Gov. Jerry Brown signed Senate Bill-850 Sept. 29, a bill that will allow two year public colleges to offer students the chance to obtain baccalaureates — or bachelor’s degrees.
“This is landmark legislation that is a game changer for California’s higher education system and our workforce preparedness,” Sen. Marty Block said in a press release from his office.
Senator Marty Block served as a trustee for the San Diego Community College District and is a supporter of City College.
Previous to the bill becoming law, student could only receive a bachelor’s degree from a public or private four-year college.
“This will give students another option. It is good for students, taxpayers and vets,” Block said.
Senate Bill-850 on the California Legislative Information site states, “California needs to produce one million more baccalaureate degrees than the state currently produces to remain economically competitive in the coming decades.”
According to a press release, San Diego Community College District Chancellor Constance Carroll said, “One of the top missions of the California community colleges is workforce education.”
Carroll has been involved with this bill since its inception and Block has called her a “a huge help.”
She shared how she supported it in an email response, “My role was to chair the statewide advocacy effort that involved most of the community college districts and many other organizations. We provided advocacy for the bill by going through the following steps: Senate Education Committee, Senate Budget Committee, full Senate, Assembly Higher Education Committee, Assembly Appropriations Committee, full Assembly, and one final vote by the full Senate. I provided testimony at many of these stages, as did others, along with a strong letter-writing campaign. Our coalition is proud of the fact that all votes were unanimous.”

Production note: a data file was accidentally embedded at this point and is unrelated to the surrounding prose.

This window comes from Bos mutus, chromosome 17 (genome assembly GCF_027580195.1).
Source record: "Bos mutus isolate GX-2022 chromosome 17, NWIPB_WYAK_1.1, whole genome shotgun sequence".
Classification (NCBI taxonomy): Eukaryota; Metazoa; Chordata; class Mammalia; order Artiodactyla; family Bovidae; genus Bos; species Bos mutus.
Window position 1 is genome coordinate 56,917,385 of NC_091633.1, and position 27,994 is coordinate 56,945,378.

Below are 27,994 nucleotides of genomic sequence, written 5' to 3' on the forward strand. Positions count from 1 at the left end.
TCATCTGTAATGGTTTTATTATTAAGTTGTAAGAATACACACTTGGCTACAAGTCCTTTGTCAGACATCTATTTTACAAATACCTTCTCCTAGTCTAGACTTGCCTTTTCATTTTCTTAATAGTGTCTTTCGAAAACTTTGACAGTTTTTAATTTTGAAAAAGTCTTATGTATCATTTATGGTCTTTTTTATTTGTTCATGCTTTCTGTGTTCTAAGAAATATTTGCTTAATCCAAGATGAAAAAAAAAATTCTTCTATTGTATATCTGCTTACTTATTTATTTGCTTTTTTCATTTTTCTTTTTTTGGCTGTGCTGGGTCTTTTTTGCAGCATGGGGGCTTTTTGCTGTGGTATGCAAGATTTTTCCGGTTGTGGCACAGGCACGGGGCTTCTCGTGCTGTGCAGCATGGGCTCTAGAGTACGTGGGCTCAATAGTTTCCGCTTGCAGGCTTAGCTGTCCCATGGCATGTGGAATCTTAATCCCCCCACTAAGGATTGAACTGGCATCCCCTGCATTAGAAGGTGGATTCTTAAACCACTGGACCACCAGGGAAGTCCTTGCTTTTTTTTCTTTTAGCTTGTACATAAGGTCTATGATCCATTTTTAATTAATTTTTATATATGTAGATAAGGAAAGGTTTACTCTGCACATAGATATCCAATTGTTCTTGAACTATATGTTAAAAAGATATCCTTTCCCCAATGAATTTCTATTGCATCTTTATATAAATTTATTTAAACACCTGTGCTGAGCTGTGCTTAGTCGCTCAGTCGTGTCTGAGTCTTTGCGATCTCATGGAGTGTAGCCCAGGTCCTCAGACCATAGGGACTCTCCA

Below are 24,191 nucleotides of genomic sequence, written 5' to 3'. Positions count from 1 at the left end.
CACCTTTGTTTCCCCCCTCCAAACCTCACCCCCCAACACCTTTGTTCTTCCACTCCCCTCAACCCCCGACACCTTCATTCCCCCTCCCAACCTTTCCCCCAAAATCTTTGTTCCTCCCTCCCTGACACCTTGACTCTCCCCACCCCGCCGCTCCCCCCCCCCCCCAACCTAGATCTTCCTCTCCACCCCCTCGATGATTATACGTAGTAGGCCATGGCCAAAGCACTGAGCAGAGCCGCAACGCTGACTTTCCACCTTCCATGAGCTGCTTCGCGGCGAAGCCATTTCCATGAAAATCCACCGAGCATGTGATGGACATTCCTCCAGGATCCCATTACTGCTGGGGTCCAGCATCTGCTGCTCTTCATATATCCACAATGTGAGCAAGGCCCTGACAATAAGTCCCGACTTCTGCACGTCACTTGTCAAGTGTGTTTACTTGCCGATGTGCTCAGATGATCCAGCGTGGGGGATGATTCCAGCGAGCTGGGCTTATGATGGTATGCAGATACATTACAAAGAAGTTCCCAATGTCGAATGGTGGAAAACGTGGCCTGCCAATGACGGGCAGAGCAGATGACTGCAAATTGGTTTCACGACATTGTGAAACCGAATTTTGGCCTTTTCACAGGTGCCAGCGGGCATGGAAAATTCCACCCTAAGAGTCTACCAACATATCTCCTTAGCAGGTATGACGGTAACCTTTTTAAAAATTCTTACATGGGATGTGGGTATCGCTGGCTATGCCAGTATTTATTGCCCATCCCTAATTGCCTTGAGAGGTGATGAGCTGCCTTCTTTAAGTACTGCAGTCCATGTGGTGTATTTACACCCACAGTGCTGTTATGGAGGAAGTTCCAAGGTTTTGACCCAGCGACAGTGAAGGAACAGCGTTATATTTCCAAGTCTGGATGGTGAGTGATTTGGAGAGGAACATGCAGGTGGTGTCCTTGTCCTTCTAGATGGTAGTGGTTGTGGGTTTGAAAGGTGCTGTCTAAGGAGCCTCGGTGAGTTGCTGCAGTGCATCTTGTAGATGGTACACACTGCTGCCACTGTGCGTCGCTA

Carroll also shared that California is not the only state that will now offer bachelors degrees on community college campuses. Florida, Texas, New York and Washington are just a few states that offer bachelors degrees at community colleges, according to the Community College Baccalaureate Association site.
Right now this legislation is listed as a pilot program, therefore, only 15 community colleges in California will be able to offer a bachelor’s degree for one program of study. San Diego City College stands to be among the 15 chosen, according to Senator Block.
The 15 colleges will be selected from the 72 districts in California by the State Chancellor of Community Colleges. “I would suspect that colleges would be able to fully implement these degrees as soon as the fall semester 2015,” Carroll stated in her email.
The timeline described in the text of SB-850 states that the Board of Governors of the California Community Colleges can green light bachelor’s degree pilot programs for those colleges after conferring with CSU and UC to begin Jan. 1, 2015 and no later than the 2017 to 2018 academic year.
Students that enter the pilot program to get their baccalaureate degree must complete it by the end of the 2022 to 2023 academic year.